City Councilor Tim McCarthy remembers as a young kid seeing the original “Star Wars” film at the Everett Square Theatre, back when it was called the Nu-Pixie Cinema.
He also recalls sneaking into the now-shuttered building to snag a seat in the balcony’s front row — the best seat in the house, he claims — so he could watch “Stripes,” starring Bill Murray. (But please, don’t tell his parents about that.)
Those memories and more came flooding back on Thursday as McCarthy walked through the battered and unused space in Hyde Park, a visit prompted by a group of real estate students from Boston College who are studying the feasibility of revitalizing the city landmark for a class project.
“I hope that this will turn into the real deal,” said McCarthy, whose district includes Hyde Park, of the students’ assignment. “I don’t think restoring the theater is out of the question. But I think the conversation, regardless, is worth it.”
The theater first opened in 1915. It hosted live performances and showed silent films, according to Globe archives. It later became a movie theater — the one McCarthy recalls from his childhood — before it was turned into an auction house, and then eventually closed its doors in the late 1980s.
Since then, the theater has fallen into serious disrepair. A tree that fell on the building created a gaping hole in the roof, which let the rain and brutal New England winters creep inside. The seats were gutted, and the opera boxes became too dangerous to walk on.
Many have played with the idea of pumping money into the space, to restore and reopen it to the public. But because of mounting costs to revamp the theater, a project some estimated would hit $10 million, those plans were soon abandoned.
The closest the Fairmount Avenue theater has come to being revived was in 2011, when a replica of the original sign that hung above the entryway was installed outside. The foyer was also restored and re-opened, according to Historic Boston, Inc., a non-profit preservationist organization, to create space for temporary art installations, displays, and events. The project was paid for using a matching grant from the city’s Edward Ingersoll Browne Fund.
Now, six undergraduate students from Boston College want to take a crack at coming up with a viable plan for fixing it up.
The process is part of the students’ Field Projects in Real Estate course, taught by Edward Chazen, a senior lecturer at the college’s Carroll School of Management.
He said the students must figure out how to make it a living, breathing institution to benefit Hyde Park.
“A theater like this, open a few nights a week and during the weekend, would have a multiplier effect, and bring vitality to the streets,” said Chazen, who joined his students and McCarthy during the walk-through of the building this week.
To get there, students will analyze neighborhood data; study the history of the space and do site visits. They also plan to research similar restoration efforts at other historic theaters and interview stakeholders, architects, and local experts about the viability of their project, according to a course syllabus provided by Chazen.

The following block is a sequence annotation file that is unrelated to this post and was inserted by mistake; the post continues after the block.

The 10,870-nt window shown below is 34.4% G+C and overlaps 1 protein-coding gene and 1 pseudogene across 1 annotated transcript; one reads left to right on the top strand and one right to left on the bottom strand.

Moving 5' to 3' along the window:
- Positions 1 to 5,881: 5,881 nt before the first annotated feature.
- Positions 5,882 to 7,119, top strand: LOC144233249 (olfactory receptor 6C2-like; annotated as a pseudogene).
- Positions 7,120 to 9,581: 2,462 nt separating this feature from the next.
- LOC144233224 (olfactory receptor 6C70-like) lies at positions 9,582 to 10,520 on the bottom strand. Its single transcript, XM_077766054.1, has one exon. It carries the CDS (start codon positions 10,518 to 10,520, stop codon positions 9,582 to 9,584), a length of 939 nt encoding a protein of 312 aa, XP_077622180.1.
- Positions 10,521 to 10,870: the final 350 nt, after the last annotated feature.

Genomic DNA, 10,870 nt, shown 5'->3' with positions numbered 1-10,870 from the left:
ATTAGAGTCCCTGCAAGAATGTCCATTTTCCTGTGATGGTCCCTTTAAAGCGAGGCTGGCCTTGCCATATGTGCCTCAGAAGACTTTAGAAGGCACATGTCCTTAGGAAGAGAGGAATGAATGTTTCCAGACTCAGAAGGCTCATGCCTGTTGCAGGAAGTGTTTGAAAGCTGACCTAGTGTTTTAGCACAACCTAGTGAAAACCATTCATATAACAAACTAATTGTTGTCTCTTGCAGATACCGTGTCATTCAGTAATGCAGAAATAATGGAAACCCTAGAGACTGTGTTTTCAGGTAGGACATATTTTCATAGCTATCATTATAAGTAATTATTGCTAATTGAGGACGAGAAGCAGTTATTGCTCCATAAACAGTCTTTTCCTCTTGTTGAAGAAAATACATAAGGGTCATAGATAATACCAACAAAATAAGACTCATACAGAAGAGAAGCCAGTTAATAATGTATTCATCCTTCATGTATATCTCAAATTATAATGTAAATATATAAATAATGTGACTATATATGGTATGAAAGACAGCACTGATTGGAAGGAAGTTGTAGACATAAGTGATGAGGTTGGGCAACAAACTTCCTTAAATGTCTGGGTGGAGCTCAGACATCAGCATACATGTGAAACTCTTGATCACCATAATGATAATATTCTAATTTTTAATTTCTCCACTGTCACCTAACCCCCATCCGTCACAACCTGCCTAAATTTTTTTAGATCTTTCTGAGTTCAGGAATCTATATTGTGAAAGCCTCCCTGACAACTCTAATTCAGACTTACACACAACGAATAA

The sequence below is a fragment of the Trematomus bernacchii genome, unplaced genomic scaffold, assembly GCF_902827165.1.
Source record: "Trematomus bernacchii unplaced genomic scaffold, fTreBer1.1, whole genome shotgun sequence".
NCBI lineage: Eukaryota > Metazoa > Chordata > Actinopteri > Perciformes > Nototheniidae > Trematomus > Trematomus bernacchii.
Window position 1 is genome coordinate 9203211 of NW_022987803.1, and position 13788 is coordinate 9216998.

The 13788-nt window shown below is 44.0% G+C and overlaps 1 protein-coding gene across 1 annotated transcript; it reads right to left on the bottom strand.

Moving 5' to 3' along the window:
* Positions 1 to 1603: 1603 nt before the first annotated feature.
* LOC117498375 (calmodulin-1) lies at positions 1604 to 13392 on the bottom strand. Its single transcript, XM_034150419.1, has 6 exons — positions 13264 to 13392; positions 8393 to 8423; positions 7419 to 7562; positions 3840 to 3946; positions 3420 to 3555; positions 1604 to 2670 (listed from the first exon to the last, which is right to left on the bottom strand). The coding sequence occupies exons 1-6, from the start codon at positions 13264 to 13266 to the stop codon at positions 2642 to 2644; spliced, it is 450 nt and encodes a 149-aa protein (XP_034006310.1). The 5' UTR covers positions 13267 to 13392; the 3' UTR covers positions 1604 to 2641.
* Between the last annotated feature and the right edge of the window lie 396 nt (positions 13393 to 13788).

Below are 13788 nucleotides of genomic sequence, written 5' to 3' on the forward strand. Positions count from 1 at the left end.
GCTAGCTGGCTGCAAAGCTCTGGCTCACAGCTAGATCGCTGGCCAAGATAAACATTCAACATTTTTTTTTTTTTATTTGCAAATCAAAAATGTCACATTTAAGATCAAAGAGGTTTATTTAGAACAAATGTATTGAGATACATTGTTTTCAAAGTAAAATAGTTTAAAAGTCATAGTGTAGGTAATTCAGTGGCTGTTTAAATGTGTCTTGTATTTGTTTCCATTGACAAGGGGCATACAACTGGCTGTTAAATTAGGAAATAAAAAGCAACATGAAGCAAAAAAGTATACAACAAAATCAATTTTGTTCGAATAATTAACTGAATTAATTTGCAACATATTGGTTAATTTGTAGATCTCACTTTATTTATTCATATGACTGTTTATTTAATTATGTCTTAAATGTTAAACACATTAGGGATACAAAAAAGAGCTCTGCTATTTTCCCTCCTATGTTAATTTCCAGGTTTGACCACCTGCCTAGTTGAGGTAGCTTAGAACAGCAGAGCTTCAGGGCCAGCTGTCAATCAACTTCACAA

The students will compile a detailed report by the end of the semester, and present it to the building’s owner, Pat Tierney. Their final proposal will pinpoint potential sources of funding, and identify revenue streams and programming options to keep the doors open.
Chazen said the students envision the theater as a place for movies, concerts, and other public events, not unlike Brookline’s Coolidge Corner Theatre, and the Somerville Theatre in Davis Square.
“They are excited, because it’s a very hands on and experiential project,” he said. “And it looks great on their resume.”
Thursday’s brief tour marked the first steps for the course work.
During the exploration of the dilapidated space — Chazen said it’s in such disrepair that you have to “watch your head that nothing comes through the roof” — students explored the upper balcony, where remnants of the theater’s past were still on display.
McCarthy said in the projection booth, the group found old posters and directions on how to change reels of film written on the wall. On the floor, he said, were spools of old film. Up close and with a flashlight, they could see the image of Elvis Presley on the movie strip.
When McCarthy took to Facebook recently to talk about the student project, people from Hyde Park started to relive their own experiences at the theater. One woman said she had her first kiss at the cinema. Another said he saw “Rocky” there.
McCarthy wants future generations to build their own memories. If it ever reopens — it’s a long shot — he pictures The High Kings, an Irish folk group, taking the stage. He’s already invited them on Twitter.
“I haven’t heard back from them yet, but we’d love to have them,” he said.
Tierney, the building’s owner, is thrilled about the prospect. She said for the first time in a long time, she has hope for the historic space.
“It’s exciting,” she said. “I can take a lot of the responsibility for it not happening the other times. But this time, with the energy from the kids from BC and their expertise — they are college kids, but they are very bright — I think something could happen.”